The Effect of "Migrant Women's Capital" Working in Domestic Service in Spain

Wednesday, 18 July 2018: 18:30
Oral Presentation
Alberto DEL REY, University of Salamanca, Spain
Jesus RIVERA-NAVARRO, University of Salamanca, Spain
Tania PANIAGUA, University of Salamanca, Spain
Recent decades have witnessed considerable dynamism and change in domestic service in Spain. Social, economic and demographic developments in society have led to both the massive incorporation of women into paid jobs and a rapid ageing of the Spanish population, which has increased the demand for domestic workers. This demand has been covered largely by migrant workers.

The aim here is to analyse the job trajectories of migrant women that are working, or have worked, in domestic service in Spain, paying special attention to the effects of the economic crisis. It should be noted that domestic service in Spain, both from a legal perspective and in practical terms, encompasses both housework and the care of dependent persons in private homes, generally combining both these tasks. We consider three decisive factors in these women’s labour trajectories: human capital upon arrival (job experience and level of education), social networks, and family circumstances, which we refer to as “migrant capital”.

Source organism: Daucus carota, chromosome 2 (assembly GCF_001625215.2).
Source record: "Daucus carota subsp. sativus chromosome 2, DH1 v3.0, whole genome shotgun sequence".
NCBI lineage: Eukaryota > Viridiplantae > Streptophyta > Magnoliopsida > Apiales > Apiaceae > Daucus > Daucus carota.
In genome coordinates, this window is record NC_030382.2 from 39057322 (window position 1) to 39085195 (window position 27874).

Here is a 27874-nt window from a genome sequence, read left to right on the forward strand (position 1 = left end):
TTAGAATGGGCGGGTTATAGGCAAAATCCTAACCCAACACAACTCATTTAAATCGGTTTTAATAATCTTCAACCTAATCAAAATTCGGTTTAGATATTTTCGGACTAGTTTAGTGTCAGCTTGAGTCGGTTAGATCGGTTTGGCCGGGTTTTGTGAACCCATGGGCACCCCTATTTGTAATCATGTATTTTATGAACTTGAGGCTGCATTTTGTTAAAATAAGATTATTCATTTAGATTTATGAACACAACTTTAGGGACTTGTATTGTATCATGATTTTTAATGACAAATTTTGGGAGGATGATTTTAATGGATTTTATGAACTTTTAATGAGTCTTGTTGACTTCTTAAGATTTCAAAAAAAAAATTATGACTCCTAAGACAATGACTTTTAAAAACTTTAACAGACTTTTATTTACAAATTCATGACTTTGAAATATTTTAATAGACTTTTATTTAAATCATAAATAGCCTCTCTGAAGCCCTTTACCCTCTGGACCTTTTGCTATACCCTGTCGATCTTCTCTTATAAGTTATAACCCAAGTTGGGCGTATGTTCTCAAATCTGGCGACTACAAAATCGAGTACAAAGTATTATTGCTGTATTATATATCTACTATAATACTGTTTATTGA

This study has involved 34 in-depth interviews with migrant women that are working or have worked in domestic service. The fieldwork conducted between November 2015 and November 2016 was based on a theoretical sampling of an intentional nature. In other words, the aim was to achieve a heterogeneity of profiles according to the women’s provenance (Latin America, Africa and Eastern Europe), legal status (regular or irregular), family circumstances upon arrival (with/without partner; with/without children), and level of education.

The study reveals a major heterogeneity of situations due largely to the sector’s poor regulation and each woman’s different conditions upon arrival. Initial insertion, labour trajectory and the effects of the crisis are highly influenced by these two aspects. For migrant women, working in domestic service is indeed a good opportunity for finding work, but at the same time it presents numerous pitfalls.